Michael Reilly considers the opportunities for US insurers with the June release of the FAA commercial drone use rules.

According to industry estimates, the drone industry could generate $82 billion for the US economy and create more than 100,000 new jobs over the next 10 years, which is why the Federal Aviation Administration (FAA)’s recently released rules for commercial drone use have been so highly anticipated.

The new FAA rules, which move significantly beyond the initial pilots of the previous year, provide a foundation for businesses wanting to use drones—also known as unmanned aerial vehicles (UAVs)—in a commercial environment. The rules focus initially on drone activities such as:

  • Photography
  • Aerial survey
  • Inspections
  • Some forms of delivery

In the pilot phase we saw drones used in most major industries—including agriculture, construction, resources (oil/gas), financial services and retail delivery—by companies ranging in size from very small commercial operations, such as small photography studios, to large industrial organizations. Under the new rules I expect to see drone use expand even further.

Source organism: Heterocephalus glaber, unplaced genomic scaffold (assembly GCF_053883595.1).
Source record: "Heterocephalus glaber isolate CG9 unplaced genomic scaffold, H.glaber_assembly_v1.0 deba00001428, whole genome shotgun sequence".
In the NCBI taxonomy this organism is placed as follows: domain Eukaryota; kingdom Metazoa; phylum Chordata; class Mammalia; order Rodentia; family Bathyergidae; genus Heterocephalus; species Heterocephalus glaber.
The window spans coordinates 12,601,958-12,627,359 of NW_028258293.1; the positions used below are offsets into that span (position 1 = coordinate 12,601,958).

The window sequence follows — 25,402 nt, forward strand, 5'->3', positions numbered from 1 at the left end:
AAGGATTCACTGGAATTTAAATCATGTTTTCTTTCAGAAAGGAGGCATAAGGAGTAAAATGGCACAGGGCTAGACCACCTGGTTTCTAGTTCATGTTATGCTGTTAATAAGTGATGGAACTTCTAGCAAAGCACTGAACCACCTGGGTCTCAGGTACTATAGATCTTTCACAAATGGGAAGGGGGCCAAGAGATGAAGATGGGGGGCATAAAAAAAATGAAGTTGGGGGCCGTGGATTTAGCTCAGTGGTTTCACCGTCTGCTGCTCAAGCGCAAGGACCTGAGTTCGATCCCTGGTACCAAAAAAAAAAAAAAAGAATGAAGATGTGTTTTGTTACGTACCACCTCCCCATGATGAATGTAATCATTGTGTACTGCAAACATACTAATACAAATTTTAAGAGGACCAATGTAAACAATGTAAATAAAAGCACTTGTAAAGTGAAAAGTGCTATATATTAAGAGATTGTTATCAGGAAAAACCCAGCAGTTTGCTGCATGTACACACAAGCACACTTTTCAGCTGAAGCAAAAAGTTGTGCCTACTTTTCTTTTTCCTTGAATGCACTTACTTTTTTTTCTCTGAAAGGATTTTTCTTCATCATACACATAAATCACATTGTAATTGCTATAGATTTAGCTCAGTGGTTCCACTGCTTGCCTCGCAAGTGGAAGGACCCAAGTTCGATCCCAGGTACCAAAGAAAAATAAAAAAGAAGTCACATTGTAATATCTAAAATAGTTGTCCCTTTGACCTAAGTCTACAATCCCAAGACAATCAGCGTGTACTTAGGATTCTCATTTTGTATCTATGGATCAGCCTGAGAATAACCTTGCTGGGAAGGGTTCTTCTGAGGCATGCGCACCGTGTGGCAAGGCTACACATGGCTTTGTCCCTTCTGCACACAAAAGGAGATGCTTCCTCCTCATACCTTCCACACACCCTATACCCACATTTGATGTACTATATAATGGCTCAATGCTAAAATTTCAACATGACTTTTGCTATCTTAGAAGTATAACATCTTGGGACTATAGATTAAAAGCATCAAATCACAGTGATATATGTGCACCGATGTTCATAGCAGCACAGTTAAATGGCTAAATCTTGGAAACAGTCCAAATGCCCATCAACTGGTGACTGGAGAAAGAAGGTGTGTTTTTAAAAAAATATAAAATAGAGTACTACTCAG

In the insurance industry, companies such as AIG have been leaders in this area, offering specific drone insurance policies. For other insurers wanting to take advantage of the expected growth in the drone industry, there are several questions to consider:

  1. What risk exposure are drones likely to create for the coverage that we provide?
  2. Is our existing coverage likely to respond in the event of a drone claim? Do we want it to? And how might we adjust it?
  3. What are the more problematic concerns around drone use, such as privacy concerns?
  4. Do we have processes, or need processes in place, to ensure our customers are operating drones legally?
  5. Are we capturing the right information, and do we have the right controls in place, to monitor our exposure so we can price our policies according to the added risks drones may bring?

The ultimate question for insurers, however, is this: Is your company positioned to get an aerial view of the risks, exposures and opportunity this new drone market will create?

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